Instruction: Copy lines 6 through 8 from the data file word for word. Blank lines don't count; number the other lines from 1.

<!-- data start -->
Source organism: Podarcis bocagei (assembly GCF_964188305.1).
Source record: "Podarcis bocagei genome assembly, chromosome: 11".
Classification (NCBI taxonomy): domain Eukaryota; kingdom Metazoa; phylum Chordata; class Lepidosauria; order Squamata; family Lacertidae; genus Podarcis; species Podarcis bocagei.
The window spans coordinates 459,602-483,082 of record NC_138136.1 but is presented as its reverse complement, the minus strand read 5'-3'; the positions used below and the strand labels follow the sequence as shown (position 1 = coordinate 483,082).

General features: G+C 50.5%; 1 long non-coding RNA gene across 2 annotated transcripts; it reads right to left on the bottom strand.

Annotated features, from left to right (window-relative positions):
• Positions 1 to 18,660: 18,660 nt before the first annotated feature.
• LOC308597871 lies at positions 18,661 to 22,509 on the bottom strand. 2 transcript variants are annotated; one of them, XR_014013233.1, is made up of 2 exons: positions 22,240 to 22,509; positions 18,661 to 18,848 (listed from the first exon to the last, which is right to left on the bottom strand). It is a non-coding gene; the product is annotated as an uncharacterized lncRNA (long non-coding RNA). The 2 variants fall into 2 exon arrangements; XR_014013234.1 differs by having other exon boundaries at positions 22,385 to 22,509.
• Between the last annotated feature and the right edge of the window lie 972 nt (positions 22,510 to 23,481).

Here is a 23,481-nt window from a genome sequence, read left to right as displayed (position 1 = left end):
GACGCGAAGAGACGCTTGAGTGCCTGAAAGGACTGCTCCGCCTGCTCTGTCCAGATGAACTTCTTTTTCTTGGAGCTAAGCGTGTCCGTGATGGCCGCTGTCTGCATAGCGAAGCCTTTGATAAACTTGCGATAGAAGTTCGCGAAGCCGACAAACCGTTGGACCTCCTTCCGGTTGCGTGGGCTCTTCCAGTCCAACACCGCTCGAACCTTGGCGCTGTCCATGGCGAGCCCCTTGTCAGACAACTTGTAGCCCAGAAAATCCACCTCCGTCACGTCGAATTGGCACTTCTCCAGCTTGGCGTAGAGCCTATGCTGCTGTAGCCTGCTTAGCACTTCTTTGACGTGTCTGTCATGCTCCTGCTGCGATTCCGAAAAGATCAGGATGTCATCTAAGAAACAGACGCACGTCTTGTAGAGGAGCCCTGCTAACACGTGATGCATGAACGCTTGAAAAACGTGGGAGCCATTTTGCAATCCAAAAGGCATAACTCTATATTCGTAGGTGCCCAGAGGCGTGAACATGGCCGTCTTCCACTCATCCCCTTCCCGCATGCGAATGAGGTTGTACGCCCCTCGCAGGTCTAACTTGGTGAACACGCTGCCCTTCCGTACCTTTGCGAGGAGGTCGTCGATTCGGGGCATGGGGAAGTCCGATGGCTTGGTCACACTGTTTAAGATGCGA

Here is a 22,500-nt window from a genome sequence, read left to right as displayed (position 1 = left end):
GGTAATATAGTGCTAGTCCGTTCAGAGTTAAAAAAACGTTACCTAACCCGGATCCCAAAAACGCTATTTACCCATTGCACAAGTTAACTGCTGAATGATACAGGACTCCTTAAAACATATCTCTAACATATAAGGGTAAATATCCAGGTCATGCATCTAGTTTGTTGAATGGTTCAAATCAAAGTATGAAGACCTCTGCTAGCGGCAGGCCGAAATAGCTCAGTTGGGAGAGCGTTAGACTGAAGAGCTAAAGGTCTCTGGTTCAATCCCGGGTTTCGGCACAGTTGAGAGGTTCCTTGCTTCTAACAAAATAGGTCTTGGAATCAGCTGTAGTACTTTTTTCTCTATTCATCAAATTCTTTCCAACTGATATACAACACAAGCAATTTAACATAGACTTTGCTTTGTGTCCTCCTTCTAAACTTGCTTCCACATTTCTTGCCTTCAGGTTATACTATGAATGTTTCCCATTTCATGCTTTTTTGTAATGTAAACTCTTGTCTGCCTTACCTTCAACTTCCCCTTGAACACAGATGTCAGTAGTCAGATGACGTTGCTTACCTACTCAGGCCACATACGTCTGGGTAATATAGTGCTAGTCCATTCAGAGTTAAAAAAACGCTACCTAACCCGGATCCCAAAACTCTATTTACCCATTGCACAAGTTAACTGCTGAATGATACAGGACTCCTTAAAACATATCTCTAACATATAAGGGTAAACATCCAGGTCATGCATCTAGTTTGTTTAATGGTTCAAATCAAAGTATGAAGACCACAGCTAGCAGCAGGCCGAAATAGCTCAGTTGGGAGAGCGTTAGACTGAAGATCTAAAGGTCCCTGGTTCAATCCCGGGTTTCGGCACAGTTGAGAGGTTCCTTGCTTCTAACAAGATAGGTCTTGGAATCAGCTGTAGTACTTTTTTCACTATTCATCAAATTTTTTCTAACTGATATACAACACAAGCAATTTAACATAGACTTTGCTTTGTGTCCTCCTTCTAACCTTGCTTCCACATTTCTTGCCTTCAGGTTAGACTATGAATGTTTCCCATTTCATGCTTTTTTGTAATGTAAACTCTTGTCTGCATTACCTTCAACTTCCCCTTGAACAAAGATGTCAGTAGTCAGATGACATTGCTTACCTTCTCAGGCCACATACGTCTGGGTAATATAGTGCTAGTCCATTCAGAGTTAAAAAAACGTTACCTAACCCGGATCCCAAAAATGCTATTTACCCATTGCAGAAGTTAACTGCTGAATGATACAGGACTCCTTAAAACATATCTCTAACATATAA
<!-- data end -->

Annotated features, from left to right (window-relative positions):
• Positions 1 to 18,660: 18,660 nt before the first annotated feature.
• LOC308597871 lies at positions 18,661 to 22,509 on the bottom strand. 2 transcript variants are annotated; one of them, XR_014013233.1, is made up of 2 exons: positions 22,240 to 22,509; positions 18,661 to 18,848 (listed from the first exon to the last, which is right to left on the bottom strand). It is a non-coding gene; the product is annotated as an uncharacterized lncRNA (long non-coding RNA). The 2 variants fall into 2 exon arrangements; XR_014013234.1 differs by having other exon boundaries at positions 22,385 to 22,509.